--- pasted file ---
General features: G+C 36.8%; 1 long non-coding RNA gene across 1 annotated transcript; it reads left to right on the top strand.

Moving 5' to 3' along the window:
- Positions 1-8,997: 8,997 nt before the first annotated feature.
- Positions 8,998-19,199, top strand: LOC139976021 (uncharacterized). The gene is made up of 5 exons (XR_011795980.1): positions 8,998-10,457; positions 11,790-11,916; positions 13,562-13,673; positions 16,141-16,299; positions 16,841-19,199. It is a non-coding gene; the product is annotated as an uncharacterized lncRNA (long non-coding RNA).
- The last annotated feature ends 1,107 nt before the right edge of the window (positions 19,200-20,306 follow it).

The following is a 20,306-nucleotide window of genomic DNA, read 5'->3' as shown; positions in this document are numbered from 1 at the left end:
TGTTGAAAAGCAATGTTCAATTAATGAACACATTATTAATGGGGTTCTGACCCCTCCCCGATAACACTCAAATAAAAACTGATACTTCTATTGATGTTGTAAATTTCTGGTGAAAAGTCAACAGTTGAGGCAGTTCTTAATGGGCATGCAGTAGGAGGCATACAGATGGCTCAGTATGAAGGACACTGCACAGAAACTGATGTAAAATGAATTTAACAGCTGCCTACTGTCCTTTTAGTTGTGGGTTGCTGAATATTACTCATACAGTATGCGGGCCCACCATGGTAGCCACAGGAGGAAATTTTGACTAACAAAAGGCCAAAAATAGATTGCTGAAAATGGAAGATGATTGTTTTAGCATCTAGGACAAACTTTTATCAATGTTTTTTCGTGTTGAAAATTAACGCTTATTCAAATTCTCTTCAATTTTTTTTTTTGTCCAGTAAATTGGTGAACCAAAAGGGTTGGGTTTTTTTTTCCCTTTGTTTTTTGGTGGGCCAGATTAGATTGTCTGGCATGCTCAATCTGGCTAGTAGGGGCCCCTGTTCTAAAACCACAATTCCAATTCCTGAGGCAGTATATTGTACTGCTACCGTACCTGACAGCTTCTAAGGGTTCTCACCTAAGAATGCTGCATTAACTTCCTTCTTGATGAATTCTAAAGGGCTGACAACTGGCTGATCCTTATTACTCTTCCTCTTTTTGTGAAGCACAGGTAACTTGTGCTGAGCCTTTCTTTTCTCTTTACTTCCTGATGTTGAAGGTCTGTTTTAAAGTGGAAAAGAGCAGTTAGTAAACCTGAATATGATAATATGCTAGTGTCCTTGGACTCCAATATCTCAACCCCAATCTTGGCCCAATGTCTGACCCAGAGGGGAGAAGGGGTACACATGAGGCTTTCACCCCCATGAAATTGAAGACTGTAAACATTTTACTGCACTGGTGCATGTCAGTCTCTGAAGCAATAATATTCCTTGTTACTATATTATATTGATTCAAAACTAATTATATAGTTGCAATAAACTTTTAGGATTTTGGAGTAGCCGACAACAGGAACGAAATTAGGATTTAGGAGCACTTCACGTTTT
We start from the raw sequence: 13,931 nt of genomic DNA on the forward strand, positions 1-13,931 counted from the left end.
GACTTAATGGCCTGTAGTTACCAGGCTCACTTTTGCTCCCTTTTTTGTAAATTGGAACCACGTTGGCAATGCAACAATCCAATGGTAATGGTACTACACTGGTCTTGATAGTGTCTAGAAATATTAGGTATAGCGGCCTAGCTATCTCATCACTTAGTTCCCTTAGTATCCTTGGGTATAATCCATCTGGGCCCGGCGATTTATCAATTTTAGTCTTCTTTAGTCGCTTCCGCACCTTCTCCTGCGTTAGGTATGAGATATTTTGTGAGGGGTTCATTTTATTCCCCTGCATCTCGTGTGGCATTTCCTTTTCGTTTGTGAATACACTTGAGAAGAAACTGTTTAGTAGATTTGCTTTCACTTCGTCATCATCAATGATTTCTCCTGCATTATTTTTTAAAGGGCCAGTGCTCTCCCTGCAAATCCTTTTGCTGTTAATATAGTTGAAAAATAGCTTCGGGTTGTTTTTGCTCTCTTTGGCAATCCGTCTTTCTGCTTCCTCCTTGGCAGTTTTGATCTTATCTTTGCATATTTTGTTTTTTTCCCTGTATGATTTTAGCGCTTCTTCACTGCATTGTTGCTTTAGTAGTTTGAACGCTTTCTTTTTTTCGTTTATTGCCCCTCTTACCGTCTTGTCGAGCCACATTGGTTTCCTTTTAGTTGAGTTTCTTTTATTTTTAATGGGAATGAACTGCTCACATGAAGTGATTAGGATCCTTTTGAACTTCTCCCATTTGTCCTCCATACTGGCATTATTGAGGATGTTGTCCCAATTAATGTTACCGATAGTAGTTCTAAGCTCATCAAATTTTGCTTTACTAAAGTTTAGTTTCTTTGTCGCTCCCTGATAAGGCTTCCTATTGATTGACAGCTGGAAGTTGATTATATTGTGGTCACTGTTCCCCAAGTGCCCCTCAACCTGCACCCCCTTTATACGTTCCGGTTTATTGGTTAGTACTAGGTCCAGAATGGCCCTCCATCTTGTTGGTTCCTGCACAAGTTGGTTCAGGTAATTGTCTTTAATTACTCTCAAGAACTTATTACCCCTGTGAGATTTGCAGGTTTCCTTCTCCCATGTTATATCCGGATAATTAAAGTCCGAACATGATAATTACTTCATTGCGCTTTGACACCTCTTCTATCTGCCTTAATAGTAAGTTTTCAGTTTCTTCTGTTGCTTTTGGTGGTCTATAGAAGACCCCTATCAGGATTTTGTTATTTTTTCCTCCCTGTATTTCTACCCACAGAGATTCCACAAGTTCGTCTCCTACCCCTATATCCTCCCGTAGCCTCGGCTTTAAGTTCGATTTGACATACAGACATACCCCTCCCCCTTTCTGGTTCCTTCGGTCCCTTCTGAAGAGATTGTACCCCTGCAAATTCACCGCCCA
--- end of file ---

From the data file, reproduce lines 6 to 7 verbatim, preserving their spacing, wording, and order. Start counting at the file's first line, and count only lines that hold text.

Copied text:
The following is a 20,306-nucleotide window of genomic DNA, read 5'->3' as shown; positions in this document are numbered from 1 at the left end:
TGTTGAAAAGCAATGTTCAATTAATGAACACATTATTAATGGGGTTCTGACCCCTCCCCGATAACACTCAAATAAAAACTGATACTTCTATTGATGTTGTAAATTTCTGGTGAAAAGTCAACAGTTGAGGCAGTTCTTAATGGGCATGCAGTAGGAGGCATACAGATGGCTCAGTATGAAGGACACTGCACAGAAACTGATGTAAAATGAATTTAACAGCTGCCTACTGTCCTTTTAGTTGTGGGTTGCTGAATATTACTCATACAGTATGCGGGCCCACCATGGTAGCCACAGGAGGAAATTTTGACTAACAAAAGGCCAAAAATAGATTGCTGAAAATGGAAGATGATTGTTTTAGCATCTAGGACAAACTTTTATCAATGTTTTTTCGTGTTGAAAATTAACGCTTATTCAAATTCTCTTCAATTTTTTTTTTTGTCCAGTAAATTGGTGAACCAAAAGGGTTGGGTTTTTTTTTCCCTTTGTTTTTTGGTGGGCCAGATTAGATTGTCTGGCATGCTCAATCTGGCTAGTAGGGGCCCCTGTTCTAAAACCACAATTCCAATTCCTGAGGCAGTATATTGTACTGCTACCGTACCTGACAGCTTCTAAGGGTTCTCACCTAAGAATGCTGCATTAACTTCCTTCTTGATGAATTCTAAAGGGCTGACAACTGGCTGATCCTTATTACTCTTCCTCTTTTTGTGAAGCACAGGTAACTTGTGCTGAGCCTTTCTTTTCTCTTTACTTCCTGATGTTGAAGGTCTGTTTTAAAGTGGAAAAGAGCAGTTAGTAAACCTGAATATGATAATATGCTAGTGTCCTTGGACTCCAATATCTCAACCCCAATCTTGGCCCAATGTCTGACCCAGAGGGGAGAAGGGGTACACATGAGGCTTTCACCCCCATGAAATTGAAGACTGTAAACATTTTACTGCACTGGTGCATGTCAGTCTCTGAAGCAATAATATTCCTTGTTACTATATTATATTGATTCAAAACTAATTATATAGTTGCAATAAACTTTTAGGATTTTGGAGTAGCCGACAACAGGAACGAAATTAGGATTTAGGAGCACTTCACGTTTT